There are a number of reasons for this. First, experts believe that available data on diaspora remittances to Nigeria are grossly under-reported since much of the funds do not pass through official channels. Hence, the reported data is erroneous as a result of estimation methodology. But there are other reasons beyond inaccurate data – which dovetails into my second point.

International Money Transfer Operators (IMTOs) receive inflows strictly in foreign currencies (mostly US dollars, British pounds, and euros) into offshore bank accounts. However, most of the beneficiaries of these inflows in Nigeria are paid in the local currency (naira) at exchange rates determined by the IMTOs and below parallel market exchange rates.

Therefore, most of the so-called diaspora remittances do not actually get into the country but are rather held in the foreign bank accounts of IMTOs and other transfer agents who take commissions on every money transfer and also make significant foreign exchange gains, while beneficiaries in Nigeria receive their funds in naira.

Thirdly, it is logical to expect that previous monetary policies did not encourage diaspora remittances through official channels. Meanwhile, unofficial channels guaranteed recipients their payments in foreign currencies or at least they could receive the remittances based on market-driven rates rather than bank-determined rates. Consequently, official estimates of diaspora remittances do not cover informal transfers (such as via friends, relatives, unlicensed transfer agents, or transport companies on return trips to the countries of origin). Research has also shown that a significant portion of foreign currency inflows into Nigeria comes in through unlicensed/unregistered money transfer operators who do not have any reporting obligations and willingly offer higher premiums compared to the foreign exchange rates offered by the Central Bank of Nigeria (CBN) or IMTOs.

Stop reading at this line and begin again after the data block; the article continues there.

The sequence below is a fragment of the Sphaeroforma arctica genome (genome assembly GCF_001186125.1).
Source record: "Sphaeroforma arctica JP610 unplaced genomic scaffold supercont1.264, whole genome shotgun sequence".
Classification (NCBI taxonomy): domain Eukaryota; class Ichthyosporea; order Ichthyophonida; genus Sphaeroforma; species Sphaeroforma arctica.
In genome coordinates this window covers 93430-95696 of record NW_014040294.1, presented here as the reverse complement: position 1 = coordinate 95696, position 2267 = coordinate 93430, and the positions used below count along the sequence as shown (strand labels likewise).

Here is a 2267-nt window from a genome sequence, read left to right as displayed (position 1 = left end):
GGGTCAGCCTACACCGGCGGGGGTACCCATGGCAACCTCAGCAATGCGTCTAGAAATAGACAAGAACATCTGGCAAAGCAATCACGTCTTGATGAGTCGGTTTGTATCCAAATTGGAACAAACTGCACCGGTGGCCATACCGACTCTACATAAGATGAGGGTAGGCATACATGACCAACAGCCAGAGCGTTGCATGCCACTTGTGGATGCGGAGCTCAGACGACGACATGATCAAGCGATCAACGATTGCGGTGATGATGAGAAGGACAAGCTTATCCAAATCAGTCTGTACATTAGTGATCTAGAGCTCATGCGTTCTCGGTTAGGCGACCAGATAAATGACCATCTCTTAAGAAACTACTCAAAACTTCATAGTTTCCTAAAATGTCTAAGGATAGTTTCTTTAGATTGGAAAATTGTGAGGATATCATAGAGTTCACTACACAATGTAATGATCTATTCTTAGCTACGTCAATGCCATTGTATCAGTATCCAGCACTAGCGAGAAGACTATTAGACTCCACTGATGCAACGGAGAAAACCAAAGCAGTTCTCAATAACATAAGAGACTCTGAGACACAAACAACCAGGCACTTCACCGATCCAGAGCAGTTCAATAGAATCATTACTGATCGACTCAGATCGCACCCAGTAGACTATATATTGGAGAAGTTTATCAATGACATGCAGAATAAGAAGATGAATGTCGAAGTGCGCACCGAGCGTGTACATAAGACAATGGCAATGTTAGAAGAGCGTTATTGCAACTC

According to the World Bank Working Paper Number 92 published in 2007, “Nigeria is the largest recipient of remittances in Sub-Saharan Africa [and] receives nearly 65 per cent of officially-recorded remittance flows to the region … [however] … as is the case for other countries in Sub Saharan Africa, underreporting of remittance flows to Nigeria is common because of data collection deficiencies and the prevalence of informal transfer mechanisms. The latter account for 50 percent of total flows to the country.” The World Bank also found that as a result of the largely unknown scope of informal transfers, the official remittance figures are likely to be underreported by as much as 50 per cent.